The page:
As last week's warm rains pounded Southern Oregon, Medford's Ryan Allred and his gonzo kayak buddies of yore kept a close eye on the Bear Creek stream gauges to see whether Medford would once again turn into Surf City.
The normally staid and largely polluted creek is usually not much of an attraction for world-class kayakers, whose main obstacles are drowned shopping carts and escaping without a case of Hepatitis C.
But when the water roars like it did Saturday, Bear Creek's downtown Medford stretch sports a series big waves for expert kayakers to spin their boats and "surf" upstream in bucket-list elan.
"When it gets like that, it's just nonstop Surf City," Allred says. "It's one incredible surf wave after another.
"When the water's high, Bear Creek happens to be the best surf river within 100 square miles," he says.
Allred and four expert kayakers channeled their inner Beach Boys and surfed Medford's waves Saturday, harnessing the power of the highest urban runoff in a decade to turn the roiling creek into a royal whitewater theme park for a day.
And it's a ride the five-some has famously shared in the cyber-world.
The video Allred shot with his Go-Pro fastened to his helmet garnered more than 50,000 hits on Facebook in five days.
But it comes with a major don't-try-this-at-home disclaimer.
"It was within the margin of safety for us, but, obviously, it was incredibly dangerous if you don't know what you're doing," says Allred, a whitewater rafting and fly-fishing outfitter.
In many ways last week's rains turned into a perfect storm for the 37-year-old Allred and his long-time river rat pals John Tribble, Todd Clevenger, Dustin Knapp and Joe Jackson. They've been chasing big water since their teens, but life has a way of separating men from their kayaks more often than not.
But that doesn't mean they won't revert to their old selves when the opportunity presents itself in the form of a string of storms that dumped more than an inch of rain in Medford and close to 4 inches of rain in Ashland — Bear Creek's headwaters.
"Any time you get a lot of water you get a lot of good waves," says Tribble, a 38-year-old ER doctor in Yreka, Calif. "It makes for some smooth surfing."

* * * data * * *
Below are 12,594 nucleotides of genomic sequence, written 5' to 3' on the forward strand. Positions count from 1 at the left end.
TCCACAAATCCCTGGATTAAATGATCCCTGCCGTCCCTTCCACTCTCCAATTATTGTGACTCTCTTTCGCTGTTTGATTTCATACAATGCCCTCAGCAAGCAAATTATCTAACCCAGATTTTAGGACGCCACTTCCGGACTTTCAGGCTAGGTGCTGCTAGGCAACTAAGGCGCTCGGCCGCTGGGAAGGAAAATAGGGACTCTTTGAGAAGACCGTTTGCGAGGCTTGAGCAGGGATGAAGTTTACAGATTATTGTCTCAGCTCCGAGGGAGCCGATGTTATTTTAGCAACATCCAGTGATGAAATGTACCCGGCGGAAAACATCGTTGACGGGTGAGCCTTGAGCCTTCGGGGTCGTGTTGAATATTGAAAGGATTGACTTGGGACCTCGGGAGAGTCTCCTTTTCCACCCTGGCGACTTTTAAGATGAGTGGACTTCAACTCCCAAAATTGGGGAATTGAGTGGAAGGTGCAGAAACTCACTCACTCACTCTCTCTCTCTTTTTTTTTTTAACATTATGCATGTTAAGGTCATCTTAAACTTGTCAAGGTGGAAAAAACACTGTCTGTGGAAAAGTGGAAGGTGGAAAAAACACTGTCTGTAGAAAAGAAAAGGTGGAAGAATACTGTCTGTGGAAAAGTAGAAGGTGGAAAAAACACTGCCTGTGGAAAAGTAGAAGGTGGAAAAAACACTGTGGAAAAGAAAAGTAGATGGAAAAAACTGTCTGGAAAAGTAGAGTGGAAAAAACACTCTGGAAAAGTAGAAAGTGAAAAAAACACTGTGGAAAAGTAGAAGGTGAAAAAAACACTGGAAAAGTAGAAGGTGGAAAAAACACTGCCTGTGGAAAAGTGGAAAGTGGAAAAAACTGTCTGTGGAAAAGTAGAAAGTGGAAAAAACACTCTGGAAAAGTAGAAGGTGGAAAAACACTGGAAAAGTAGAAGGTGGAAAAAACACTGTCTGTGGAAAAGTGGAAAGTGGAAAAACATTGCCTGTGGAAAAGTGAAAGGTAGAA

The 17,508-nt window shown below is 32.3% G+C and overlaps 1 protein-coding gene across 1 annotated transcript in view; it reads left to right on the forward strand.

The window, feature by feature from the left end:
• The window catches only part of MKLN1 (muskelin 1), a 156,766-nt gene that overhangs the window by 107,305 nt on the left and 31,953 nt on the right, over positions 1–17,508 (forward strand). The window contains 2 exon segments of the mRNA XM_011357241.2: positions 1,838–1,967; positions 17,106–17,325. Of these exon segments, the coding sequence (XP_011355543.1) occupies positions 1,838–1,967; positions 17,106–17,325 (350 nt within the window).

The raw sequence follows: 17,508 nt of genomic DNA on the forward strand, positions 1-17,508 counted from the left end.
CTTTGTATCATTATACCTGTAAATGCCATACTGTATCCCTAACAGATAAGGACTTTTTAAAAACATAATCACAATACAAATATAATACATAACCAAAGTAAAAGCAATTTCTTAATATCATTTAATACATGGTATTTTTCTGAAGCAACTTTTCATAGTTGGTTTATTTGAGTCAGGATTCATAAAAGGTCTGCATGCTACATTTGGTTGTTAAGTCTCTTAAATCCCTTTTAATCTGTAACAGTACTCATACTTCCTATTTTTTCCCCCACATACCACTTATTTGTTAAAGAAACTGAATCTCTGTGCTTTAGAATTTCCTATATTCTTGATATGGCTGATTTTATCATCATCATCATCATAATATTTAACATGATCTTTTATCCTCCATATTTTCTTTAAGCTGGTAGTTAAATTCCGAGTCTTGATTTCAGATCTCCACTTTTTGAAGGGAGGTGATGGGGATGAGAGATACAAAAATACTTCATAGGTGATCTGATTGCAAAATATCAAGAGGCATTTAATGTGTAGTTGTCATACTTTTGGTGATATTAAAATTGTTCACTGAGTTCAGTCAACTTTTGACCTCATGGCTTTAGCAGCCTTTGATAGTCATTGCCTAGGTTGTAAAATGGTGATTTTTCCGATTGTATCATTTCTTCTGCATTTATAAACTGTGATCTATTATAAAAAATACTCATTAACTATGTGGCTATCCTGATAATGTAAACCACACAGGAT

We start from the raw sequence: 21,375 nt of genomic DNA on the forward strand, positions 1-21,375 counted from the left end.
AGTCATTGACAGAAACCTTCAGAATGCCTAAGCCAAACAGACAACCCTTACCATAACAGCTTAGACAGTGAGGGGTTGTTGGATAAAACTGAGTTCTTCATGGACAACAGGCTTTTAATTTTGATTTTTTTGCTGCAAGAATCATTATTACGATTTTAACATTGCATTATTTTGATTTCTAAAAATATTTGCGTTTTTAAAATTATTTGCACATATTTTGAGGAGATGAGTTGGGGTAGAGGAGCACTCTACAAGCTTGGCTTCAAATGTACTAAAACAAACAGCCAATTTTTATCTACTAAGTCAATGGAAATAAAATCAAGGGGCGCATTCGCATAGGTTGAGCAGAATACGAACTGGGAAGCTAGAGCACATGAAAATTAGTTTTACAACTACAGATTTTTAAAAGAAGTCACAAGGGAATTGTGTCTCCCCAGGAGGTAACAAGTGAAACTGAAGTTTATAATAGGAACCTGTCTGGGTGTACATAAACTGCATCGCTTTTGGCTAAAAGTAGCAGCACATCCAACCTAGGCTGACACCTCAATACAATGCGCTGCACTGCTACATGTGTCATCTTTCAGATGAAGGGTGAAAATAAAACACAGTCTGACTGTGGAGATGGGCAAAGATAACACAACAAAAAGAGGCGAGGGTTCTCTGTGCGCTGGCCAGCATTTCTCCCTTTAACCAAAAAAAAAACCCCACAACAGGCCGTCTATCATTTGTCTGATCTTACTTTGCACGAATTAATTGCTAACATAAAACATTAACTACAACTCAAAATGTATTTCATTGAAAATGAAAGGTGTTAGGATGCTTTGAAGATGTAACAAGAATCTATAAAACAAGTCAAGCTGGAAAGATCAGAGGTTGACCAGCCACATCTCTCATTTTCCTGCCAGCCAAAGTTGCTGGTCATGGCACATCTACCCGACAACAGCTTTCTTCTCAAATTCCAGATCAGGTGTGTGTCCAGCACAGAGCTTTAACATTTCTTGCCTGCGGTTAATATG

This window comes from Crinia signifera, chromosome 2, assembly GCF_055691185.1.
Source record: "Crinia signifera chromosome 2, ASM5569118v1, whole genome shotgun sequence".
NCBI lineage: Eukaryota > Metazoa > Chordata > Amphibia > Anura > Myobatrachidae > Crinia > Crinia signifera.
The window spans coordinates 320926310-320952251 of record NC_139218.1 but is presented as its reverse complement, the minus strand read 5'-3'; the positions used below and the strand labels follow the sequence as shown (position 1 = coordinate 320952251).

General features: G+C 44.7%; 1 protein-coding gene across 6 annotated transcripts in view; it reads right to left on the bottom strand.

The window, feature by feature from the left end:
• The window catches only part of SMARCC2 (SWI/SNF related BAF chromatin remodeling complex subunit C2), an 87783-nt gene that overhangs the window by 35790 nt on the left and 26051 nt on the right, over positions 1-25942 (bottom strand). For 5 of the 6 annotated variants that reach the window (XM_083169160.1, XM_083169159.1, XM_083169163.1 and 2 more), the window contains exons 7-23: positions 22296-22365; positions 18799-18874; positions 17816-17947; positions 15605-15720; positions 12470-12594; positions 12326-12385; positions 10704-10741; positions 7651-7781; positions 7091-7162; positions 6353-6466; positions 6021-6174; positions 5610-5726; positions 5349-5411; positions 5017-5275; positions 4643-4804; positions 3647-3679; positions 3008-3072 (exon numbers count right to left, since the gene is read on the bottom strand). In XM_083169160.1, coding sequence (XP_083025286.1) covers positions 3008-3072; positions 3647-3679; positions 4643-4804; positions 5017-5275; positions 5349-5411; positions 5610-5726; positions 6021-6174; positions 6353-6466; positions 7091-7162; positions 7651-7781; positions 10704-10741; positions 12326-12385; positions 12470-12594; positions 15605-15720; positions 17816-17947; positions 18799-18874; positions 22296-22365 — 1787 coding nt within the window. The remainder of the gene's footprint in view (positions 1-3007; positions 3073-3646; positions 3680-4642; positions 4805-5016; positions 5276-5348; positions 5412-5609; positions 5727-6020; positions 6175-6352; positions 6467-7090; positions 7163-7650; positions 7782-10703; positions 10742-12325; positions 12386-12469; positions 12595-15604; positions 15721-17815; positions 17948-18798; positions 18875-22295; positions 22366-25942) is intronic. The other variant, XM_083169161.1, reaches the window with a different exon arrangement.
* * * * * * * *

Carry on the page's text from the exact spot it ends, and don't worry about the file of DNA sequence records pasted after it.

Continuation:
Surfing happens when enough water flows over rocks, ledges or other bottom structure to force the water to peak and slough upstream. The hydrology is such that kayakers can paddle in, spin upstream and hold in the wave as it cascades below them.
Bear Creek, which had been flowing at a dull and dirty 100 cfs earlier in the week, was destined to crawl above the 1,500 cfs level that transforms Hawthorne Park into a whitewater park.
"When the water starts rising, we get pretty giddy and start calling each other," Allred says. "We drop everything we do and go."
Go-time came Saturday, when the creek peaked in downtown Medford at more than 4,100 cfs — the highest flow recorded at Natural Resources Conservation Service gauge since Dec. 30, 2005.
They launched at U.S. Cellular Park, dodging floating logs and dangerous streamside brush called "strainers," as well copious amounts of trash catapulted downstream amid water that violates several water-quality standards despite being a potent breeding ground and nursery for wild salmon and steelhead.
"There's some nasty stuff in there," Allred says. It's pretty gross. We all kept our mouths pretty tight-lipped."
Dodging strainers and ducking under low-water bridges to avoid decapitation, the group hit downtown for some rare hometown surfing.
"There are world-class surf waves there, it's amazing," Allred says. "It's such an urban creek, but there you are on this euphoric ride. It's like a theme park."